Emotions Speak Louder Than Words: It’s Impact On OOH Advertising

Modern day advertising needs the ‘wow’ factor in order to grab the attention of consumers. For this reason, many brands have started turning to emotionally driven advertising tactics. Emotions such as cynicism, happiness and humour are regularly used as part of OOH advertising campaigns to engage a response. Yet, what impact does this form of advertising really have?

Why We Respond Best To Emotional Advertising

The phrase ‘an image is worth a thousand words’ is especially true when used as part of emotion-driven OOH advertising. The use of emotion in advertising can act as a powerful catalyst to influence a consumer to engage with a brand.

As humans, we have the tendency to engage best with brands that we can emotionally connect with. Many consumers now rely more heavily on their emotions to make brand decisions than that of information.

It is a known psychological fact that emotions help to create powerful, long-lasting memories for an individual. Brands have begun utilizing this to create more loyal customer and branding experiences. By being able to connect with an individual on an emotional level, a brand has a higher chance of leaving a long-lasting impression in the consumer’s mind.

There are six main categories of emotions that consumers respond to best. These are happiness, sadness, fear, surprise, disgust and anger. When any of these emotions are used successfully as part of an out-of-home advertising campaign, they can ignite a spark in consumers that triggers their emotional response.

Emotionally Driven OOH Ads – 4 Engaging Examples

Brands who have successfully used emotional advertising often go viral. This is mainly due to the reason that emotionally driven advertising has the power to start conversations and encourage sharing across social media platforms. Below, we look at some of the top examples of emotion-driven OOH ads used in recent years and how they have emotionally connected with consumers.

WWF & Women’s Aid – The Shock & Sadness Factor

Brands such as the World Wildlife Fund (WWF) and Women’s Aid have successfully used emotion in their advertising campaigns in recent years. These companies have focused on using the shock factor and sadness in order to engage the attention of a passerby.

The WWF’s campaigns such as their Stop Illegal Wildlife Trade and Desertification campaigns have been targeting individuals sense of compassion and empathy for many years to bring awareness to the damage that humans are causing to the wildlife world.

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WWF’s Desertification campaign (Source: Ads Of The World)

Oftentimes, the WWF use fear-inducing imagery that depicts the devastation that animals in the wild are currently facing due to environmental issues has successfully resonated emotionally with consumers for many years.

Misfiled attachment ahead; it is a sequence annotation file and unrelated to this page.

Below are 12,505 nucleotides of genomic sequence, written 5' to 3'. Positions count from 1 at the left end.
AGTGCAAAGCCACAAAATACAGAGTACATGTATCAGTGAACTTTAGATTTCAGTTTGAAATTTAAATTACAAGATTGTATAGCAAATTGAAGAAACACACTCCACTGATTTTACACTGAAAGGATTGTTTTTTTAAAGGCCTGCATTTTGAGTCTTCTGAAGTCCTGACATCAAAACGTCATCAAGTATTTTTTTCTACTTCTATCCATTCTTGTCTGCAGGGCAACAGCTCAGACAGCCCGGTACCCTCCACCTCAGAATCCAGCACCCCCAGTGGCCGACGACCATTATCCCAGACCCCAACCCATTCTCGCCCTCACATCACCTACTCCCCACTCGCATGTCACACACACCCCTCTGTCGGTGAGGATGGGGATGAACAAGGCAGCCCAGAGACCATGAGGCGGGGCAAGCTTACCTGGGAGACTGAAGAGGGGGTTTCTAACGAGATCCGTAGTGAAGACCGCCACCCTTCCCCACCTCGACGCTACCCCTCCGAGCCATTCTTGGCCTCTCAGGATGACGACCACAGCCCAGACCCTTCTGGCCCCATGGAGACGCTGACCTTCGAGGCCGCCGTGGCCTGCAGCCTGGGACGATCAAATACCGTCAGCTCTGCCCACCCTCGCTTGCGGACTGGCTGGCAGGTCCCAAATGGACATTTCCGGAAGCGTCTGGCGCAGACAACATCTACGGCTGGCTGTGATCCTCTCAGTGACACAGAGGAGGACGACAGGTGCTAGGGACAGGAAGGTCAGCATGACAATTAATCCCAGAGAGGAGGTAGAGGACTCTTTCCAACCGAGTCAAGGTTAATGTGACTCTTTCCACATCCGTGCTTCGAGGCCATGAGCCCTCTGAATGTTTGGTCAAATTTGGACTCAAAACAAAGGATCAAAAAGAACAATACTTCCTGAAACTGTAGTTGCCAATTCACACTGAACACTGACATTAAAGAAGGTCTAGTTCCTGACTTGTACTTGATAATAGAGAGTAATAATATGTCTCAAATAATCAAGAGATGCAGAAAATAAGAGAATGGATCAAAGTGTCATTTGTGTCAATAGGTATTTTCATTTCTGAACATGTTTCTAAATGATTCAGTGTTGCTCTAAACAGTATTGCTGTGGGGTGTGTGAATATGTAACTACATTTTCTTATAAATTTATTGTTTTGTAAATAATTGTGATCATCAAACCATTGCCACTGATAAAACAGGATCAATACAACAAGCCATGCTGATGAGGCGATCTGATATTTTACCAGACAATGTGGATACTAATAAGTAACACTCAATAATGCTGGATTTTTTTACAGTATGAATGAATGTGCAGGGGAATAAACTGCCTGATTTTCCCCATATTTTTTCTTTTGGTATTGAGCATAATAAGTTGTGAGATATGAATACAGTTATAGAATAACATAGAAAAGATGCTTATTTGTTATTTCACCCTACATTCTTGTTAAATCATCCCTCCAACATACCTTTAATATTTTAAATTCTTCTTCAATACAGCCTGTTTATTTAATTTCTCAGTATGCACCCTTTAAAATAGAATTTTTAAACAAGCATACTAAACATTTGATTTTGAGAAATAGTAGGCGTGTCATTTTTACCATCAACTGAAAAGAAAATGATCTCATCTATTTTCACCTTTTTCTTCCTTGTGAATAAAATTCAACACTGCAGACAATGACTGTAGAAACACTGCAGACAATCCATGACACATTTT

Similarly, the recent Women’s Aid Look At Me campaign used shocking imagery of a woman who was the victim of domestic abuse along with facial recognition technology to spark conversations and elicit a response using the shock factor.

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The engaging Look At Me campaign by Women’s Aid (Source: WCRS)

Coca-Cola – The Taste Of Happiness

In 2016, Coca-Cola changed their tagline to the now recognizable line ‘Taste The Feelings.’ This was done in order to maintain the brand’s focus on presenting a brand image that is full of happy and positive connotations.

Coca-Cola’s advertising campaigns have always most notably contained imagery of individuals sharing memories and moments together. From their famous Christmas holiday ads to their recent campaigns, this brand is one that heavily uses positive emotional advertising.  

Their Taste The Feelings campaign certainly was no different. The out-of-home advertisements portrayed images of different emotionally charged moments being shared with friends, family and loved ones.

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Coca Cola’s Taste The Feeling campaign (Source)

The Handmaid’s Tale – Sparking Controversy  

Prior to the release of the Season 2 premiere of Channel 4’s series The Handmaid’s Tale, the broadcasting channel chose to go down the risky route of using provocative and controversial outdoor media billboards to promote the series.

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Channel 4’s The Handmaid’s Tale: Season 2 campaign in London (Image source)

The billboard images were placed in train and subway stations around London, United Kingdom and displayed messages such as “A woman’s place is at home” and “The only job for a woman is to reproduce.” The intention behind this campaign was to create temporary senses of outrage and bring the totalitarian state featured in the show to life.

Channel 4’s use of emotionally driven advertising helped to make the campaign more memorable and enticed people to have conversations both about the advertising campaign and the show.

Putting Feelings Into Outdoor Media

The power of emotion, when combined with creative OOH advertising, can have an enormous impact on the modern day consumer. Many brands are realizing this importance and are focusing on the emotional content element of their advertising campaigns in order to elicit an emotional response from passersby and to create conversations. By putting feelings into outdoor media, a brand can ensure that a consumer will always be engaged.

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